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The Charms And Headaches Of Buying A Historic Home

March 18, 2024 6-minute read

Author: Victoria Araj


Buying a historic home can be a thrilling experience. For some exploring the possibility of buying a house, there is nothing more enticing than an old home, especially if it’s listed on the National Register of Historic Places or in a historic district.

Historic homes allow homeowners to own a piece of history and embrace the character and stories of a beautifully crafted home. However, historic houses can have issues newer homes don’t. It’s important to know how to find and buy the right historic house and prepare for the care and maintenance your new home may require.

What Is A Historic Home?

While many types of homes may appeal to buyers looking for a historic look and feel, homes that the U.S. National Park Service designates and monitors as historic are the real deal. The National Register of Historic Places is a federal registry with over 95,000 places listed. Additionally, states and municipalities can designate a home or district as historic.

What Makes A Home Historic?

Just because a home is old doesn’t mean it’s registered or qualifies as historic. To be accepted as a historic property, the home must be at least 50 years old (although there are some exceptions) and meet one of four criteria:

  • It’s connected to significant historical events.
  • It’s connected to the lives of significant individuals.
  • It’s considered an embodiment of a particular master (architect or builder) or historic style.
  • It has provided or will likely provide important historical information.

If you're ready to start hunting for a historic home, make sure you've started the approval process with your mortgage lender. Historic areas can be competitive markets, so get your financing together before diving in and submittingoffers.


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What Is A Historic District?

A historic district can be designated at the federal, state or local government level. Typically, a local designation will be the most restrictive about what owners can change on their properties. When there is a historic designation, all property owners within the district must commit to its preservation and obtain permits for any work that affects the home’s exterior.

Often, a home that doesn’t qualify as historic because it lacks notability or significance can gain protection because it’s part of a cluster of properties and places in a designated historic site. However, some buildings in a historic district may be designated as “non-contributing” and don’t fall under the protections and limitations that would typically apply.

What Are The Benefits Of Buying A Historic Home?

Owning a historic home is a one-of-a-kind experience that can bring lovers of history, art and architecture closer to their community and the past. If you’re thinking about purchasing a historic home, read more about the advantages of buying one.

Owning A Unique Piece Of History

For a niche group of homeowners, a historic home is an emotional investment. Many prospective home buyers seek a unique old house they can connect with. It’s common for prospective home buyers to share a passion for architecture or history. So when these buyers look for homes on the market, they’re guided by those passions and attracted to charming features and one-of-a-kind historic structures.

Joining A Community Committed To Preservation

When buying a home in a historic district, a property owner commits to being a good neighbor and dedicated steward of history. Other homeowners share the same commitment, doing what it takes to preserve the character and history of the district, even when it may cost them more and limit certain property rights enjoyed by the owners of non-historic homes.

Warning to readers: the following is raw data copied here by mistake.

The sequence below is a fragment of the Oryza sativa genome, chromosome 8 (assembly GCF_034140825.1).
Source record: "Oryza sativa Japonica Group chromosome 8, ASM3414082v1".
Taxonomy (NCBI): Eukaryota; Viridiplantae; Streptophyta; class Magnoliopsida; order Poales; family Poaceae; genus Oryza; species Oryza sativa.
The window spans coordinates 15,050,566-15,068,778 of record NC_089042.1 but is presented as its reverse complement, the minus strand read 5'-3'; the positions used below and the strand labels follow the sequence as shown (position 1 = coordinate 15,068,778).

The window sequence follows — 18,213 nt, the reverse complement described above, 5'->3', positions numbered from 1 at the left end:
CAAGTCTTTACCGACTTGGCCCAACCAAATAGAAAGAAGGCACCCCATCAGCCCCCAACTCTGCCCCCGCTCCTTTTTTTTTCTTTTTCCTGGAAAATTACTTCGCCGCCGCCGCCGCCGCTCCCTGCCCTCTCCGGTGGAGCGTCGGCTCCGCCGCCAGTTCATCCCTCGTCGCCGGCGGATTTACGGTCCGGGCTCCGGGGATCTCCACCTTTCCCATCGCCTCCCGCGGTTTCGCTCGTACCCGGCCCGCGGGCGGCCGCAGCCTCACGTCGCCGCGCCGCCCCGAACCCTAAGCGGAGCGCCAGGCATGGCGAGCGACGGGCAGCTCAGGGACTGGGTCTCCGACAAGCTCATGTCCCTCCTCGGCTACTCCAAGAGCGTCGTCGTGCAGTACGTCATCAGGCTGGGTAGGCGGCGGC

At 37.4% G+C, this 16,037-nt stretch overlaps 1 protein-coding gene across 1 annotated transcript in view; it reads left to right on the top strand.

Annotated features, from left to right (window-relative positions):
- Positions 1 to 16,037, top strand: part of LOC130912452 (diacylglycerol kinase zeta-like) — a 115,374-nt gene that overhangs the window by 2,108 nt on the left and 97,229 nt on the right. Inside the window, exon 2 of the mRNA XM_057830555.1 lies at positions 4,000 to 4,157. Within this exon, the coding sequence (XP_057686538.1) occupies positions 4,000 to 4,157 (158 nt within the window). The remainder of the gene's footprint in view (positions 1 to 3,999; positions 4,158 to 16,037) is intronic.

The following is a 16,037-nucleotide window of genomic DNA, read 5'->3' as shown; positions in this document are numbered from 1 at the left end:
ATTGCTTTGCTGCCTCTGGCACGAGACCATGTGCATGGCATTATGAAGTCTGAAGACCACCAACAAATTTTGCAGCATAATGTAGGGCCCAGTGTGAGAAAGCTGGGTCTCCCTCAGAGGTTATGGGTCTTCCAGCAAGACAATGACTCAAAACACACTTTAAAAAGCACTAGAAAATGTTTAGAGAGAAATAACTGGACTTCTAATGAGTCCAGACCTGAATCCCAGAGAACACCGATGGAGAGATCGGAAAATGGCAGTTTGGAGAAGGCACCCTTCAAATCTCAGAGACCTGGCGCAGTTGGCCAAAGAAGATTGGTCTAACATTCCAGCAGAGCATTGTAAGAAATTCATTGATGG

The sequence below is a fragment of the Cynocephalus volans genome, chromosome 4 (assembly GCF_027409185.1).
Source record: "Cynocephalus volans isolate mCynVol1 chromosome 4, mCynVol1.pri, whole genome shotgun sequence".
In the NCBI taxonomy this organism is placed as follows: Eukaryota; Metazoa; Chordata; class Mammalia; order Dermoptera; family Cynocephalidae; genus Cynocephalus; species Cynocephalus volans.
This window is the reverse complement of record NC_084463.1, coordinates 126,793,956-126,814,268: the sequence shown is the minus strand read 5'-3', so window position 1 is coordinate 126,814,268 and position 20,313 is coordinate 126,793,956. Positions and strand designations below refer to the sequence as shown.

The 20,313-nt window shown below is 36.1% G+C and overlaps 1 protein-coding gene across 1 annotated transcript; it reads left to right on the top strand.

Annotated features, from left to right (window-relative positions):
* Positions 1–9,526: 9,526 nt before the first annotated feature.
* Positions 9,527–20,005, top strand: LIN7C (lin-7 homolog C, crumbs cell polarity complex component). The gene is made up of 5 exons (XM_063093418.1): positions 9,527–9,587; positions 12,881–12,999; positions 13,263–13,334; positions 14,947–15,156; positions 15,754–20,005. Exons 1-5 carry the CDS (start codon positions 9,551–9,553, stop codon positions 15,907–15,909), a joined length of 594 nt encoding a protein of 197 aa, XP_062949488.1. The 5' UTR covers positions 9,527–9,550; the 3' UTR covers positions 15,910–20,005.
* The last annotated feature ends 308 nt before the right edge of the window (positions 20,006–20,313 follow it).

Receiving A Higher Return On Your Investment

Believe it or not, many well-preserved homes in well-maintained historic districts have significantly outpaced their newer rivals as home values increase. Several factors, including the desirability of a historic neighborhood or an increase inproperty values in improving areas, are likely drivers of this difference.

Getting Financial Assistance For Renovations

If you’re interested in purchasing a historic home but are worried about the price tag, you may qualify for grants or loans that can help you cover a portion of renovation costs. After checking out grants available to first-time home buyers, your next stop should be your State Historic Preservation Office (SHPO). They can help you access state-specific assistance for historic home renovation.

You should also look into the Historic Tax Credit (HTC) offered by the National Trust for Historic Preservation, which provides a tax credit for rehabilitating a historic building. You should also look into historic preservation easements, which may offer significant tax relief.

Excited to experience the benefits of owning a historic home? Other buyers are likely eager, too. Boost your chances of getting the house of your dreams by opting for a Verified Approval1 when you apply with Rocket Mortgage®. By submitting your finances to more rigorous scrutiny, you'll stand a better chance of showing sellers you're serious about closing a deal.


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What Are The Downsides Of Buying A Historic Home?

While owning a historic home may seem like a dream come true, it’s important to be realistic and consider some headaches that may await if you purchase a historic home.

Stricter Regulations

In some historic districts, oversight is minimal. However, field experts closely examine buildings for architectural compatibility and historic sensitivity in many tourist-heavy districts. The restrictions may be even stricter than the rules associated with many homeowners associations (HOAs).

If you’re a prospective historic home buyer, review all applicable preservation regulations before purchasing a property.